November and the boats were getting their makeovers. Flowers, lights, musical instruments and coloured items were becoming a reality. The plan for Saturday evening was for the boaters to assemble at Slateford Aqueduct, about 2½ miles from the end of the canal, have a safety talk and then proceed slowly with all their decorations lit up and music playing from Harrison Park to Lochrin Basin at the end of the Union Canal near Edinburgh city centre. The plan was to arrive there at approximately 7 pm.
During the last expedition, the elements were not kind, with wind and rain dampening the fun. This year there was almost a full moon, the skies were clear, visibility was perfect and the weather was dry.
Individual boaters had made their way along the canal from their home moorings as far afield as Falkirk. Ascending the Falkirk Wheel, which is the connecting link between the Forth and Clyde Canal and the Union Canal is an amazing experience.
Once through the locks at the top of the Wheel the canal meanders at the same level all the way to Edinburgh through two tunnels, under many bridges and over aqueducts above deep valleys. The bridges and aqueducts range from 200year old stone arched structures to modern concrete or steel bridges which were built when the canal was reopened twenty years ago as part of the Millennium Link project.
The banks of the canal were decorated with the dying colours of autumn, past sleepy villages, waterside pubs, wide open fields and ancient beech groves. The boats glided gracefully through the water leaving gentle waves skirting behind them. On the banks were ivy entwined trees, large ferns, white willow herb seeds and a watery winter sun. In the fields was straw stubble, one field was being ploughed and beside the rich, deep, brown soil flocks of seagulls were looking for food. The tractor slides its blades into the soil as the boats cut their way through the water. The only bright colours were the splashes of yellow gorse and the red berries of the hawthorn and the holly. There were splashes as ducks, moorhens, swans, herons and even the occasional hawk was disturbed by the passing boats. Fallen leaves floating on the surface water were like old copper pennies, many birds scurried to the sides to take refuge in the reed beds as boats passed by. The weeds in the canal had been cleared recently by the bank staff of Scottish Canals and volunteers which made the journey easier. However, it was noted by several boaters that dredging was still needed as some boats were scraping along the bottom.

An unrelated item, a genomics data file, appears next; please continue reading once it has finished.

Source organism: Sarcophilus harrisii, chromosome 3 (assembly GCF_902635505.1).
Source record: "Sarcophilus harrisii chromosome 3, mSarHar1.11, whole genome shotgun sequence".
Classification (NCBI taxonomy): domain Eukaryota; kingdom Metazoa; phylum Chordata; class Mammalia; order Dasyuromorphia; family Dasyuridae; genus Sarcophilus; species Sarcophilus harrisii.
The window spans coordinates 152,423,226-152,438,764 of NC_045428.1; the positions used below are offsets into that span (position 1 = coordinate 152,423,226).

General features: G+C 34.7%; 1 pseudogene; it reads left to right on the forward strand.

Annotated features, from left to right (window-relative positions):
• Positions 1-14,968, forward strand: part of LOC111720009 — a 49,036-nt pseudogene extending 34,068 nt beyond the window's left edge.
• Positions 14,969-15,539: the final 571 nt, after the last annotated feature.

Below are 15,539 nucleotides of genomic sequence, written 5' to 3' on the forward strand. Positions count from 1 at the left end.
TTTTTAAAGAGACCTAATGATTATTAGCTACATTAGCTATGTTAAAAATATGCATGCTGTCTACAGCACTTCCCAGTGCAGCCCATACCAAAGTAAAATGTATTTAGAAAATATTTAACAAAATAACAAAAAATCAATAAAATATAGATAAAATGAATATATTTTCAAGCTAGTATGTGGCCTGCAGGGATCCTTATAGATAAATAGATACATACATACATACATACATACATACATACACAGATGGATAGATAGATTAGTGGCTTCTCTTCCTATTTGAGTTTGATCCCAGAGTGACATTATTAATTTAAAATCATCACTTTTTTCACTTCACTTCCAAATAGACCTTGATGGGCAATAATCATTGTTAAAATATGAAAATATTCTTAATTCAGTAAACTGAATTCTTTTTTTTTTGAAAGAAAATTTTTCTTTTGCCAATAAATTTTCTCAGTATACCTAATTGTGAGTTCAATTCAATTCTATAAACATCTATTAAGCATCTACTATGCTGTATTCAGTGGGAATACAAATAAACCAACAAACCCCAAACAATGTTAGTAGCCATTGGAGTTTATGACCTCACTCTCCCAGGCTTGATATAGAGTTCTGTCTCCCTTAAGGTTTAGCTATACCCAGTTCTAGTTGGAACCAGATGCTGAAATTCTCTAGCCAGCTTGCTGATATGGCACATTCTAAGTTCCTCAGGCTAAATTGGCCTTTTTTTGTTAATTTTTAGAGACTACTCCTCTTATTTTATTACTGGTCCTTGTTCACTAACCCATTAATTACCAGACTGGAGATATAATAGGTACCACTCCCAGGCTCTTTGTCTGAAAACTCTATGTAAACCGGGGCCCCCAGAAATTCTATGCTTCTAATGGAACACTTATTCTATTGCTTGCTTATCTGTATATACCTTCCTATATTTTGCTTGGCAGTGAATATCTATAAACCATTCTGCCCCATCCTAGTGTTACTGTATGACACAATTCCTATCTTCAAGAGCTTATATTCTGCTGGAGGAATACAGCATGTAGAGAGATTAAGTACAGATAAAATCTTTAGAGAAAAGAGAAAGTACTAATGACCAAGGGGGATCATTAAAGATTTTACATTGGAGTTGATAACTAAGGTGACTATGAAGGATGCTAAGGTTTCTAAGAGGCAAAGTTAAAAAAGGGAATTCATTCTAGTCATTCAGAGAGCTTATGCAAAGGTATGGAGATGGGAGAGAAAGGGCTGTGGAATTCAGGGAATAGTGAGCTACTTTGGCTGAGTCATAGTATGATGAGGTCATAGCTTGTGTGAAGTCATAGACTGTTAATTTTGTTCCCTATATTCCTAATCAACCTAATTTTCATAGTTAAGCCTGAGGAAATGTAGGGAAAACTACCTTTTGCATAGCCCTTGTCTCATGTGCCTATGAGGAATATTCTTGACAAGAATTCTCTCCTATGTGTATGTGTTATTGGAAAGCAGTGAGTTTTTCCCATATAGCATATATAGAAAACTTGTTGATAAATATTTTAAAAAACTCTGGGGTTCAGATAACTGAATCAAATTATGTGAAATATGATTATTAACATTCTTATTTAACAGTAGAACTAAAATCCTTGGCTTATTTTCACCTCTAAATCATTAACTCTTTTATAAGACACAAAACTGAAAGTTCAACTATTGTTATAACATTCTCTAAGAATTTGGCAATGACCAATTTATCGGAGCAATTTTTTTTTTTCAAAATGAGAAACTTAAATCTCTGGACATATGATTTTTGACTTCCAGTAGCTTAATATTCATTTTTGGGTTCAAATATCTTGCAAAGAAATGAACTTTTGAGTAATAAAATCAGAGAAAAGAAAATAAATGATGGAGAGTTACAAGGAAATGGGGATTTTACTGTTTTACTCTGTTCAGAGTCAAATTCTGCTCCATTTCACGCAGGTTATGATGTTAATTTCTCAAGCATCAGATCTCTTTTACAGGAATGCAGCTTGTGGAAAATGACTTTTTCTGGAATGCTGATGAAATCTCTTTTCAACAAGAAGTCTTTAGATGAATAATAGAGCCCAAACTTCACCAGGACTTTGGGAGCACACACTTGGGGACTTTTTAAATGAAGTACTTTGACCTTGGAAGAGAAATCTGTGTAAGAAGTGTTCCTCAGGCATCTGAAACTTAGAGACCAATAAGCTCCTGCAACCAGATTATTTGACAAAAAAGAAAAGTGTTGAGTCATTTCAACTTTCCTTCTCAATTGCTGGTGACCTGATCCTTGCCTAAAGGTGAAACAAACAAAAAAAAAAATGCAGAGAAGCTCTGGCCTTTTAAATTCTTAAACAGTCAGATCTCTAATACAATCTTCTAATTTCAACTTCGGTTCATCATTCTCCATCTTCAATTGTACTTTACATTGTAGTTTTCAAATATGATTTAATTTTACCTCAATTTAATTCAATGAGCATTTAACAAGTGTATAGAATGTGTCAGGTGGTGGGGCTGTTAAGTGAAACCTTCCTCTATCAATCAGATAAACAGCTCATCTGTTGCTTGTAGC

The main event had been preceded by a gathering on the Friday night at the Almond Aqueduct for a BBQ, bonfire and fireworks. The sky darkened as the stars and night sky glowed with the flames of the fire. Music, singing and the joy of community added to the warmth of the evening.
The Flotilla of Light has been an event organised by the Lowland Canal Association for the past 4 years and this year it was renamed to commemorate the work undertaken by Ronnie Rusack in maintaining a living and working canal system for all to enjoy.
This year 12 boats participated. All the lowland canal marinas had been leafleted and copies were also distributed to the Schools around the canal. On the back of the leaflet were instructions on how to make a lantern. The children were asked to participate in the event by making lanterns to hold along the last stretch of the canal to welcome the boaters. The boaters in return would throw wrapped sweets to the children on the bank. It was interesting to note that when the boats arrived, children were able to shout that this boat has Quality Street sweets and the next one has Celebrations.
The boats were all lit up with the sparkling lights reflected in the water. This was mirrored by the twinkling stars in the sky as the evening darkened and more stars appeared. The gentle silver of moonlight contrasted with the bright lights of the city buildings as the boats approached Leamington Bridge. The myriad of lights on the water gave it an almost magical appearance. One pirate boat gave the illusion of smoke, one was dressed like a dragonfly and others had families aboard enjoying the event. The sounds of music drifted across the water and the voices of children on the bank led to a warm atmosphere of celebration.
The main person organising the event was Pierre Potel, known in the past for his fetching outfit as a mermaid. Pierre is a jack of all trades with a wealth of understanding about boat maintenance and the canals. He is also the bonfire and firework expert having done that task for the last 4 years.
In addition, this year the Lowland Canal Association introduced a photographic competition which has still to be judged. So far, the photos received have reflected the beauty and magic of the night. It was a wonderful event and our thanks and gratitude go to everyone who not only participated but also helped to make it the successful event it was. The memories will last a lifetime.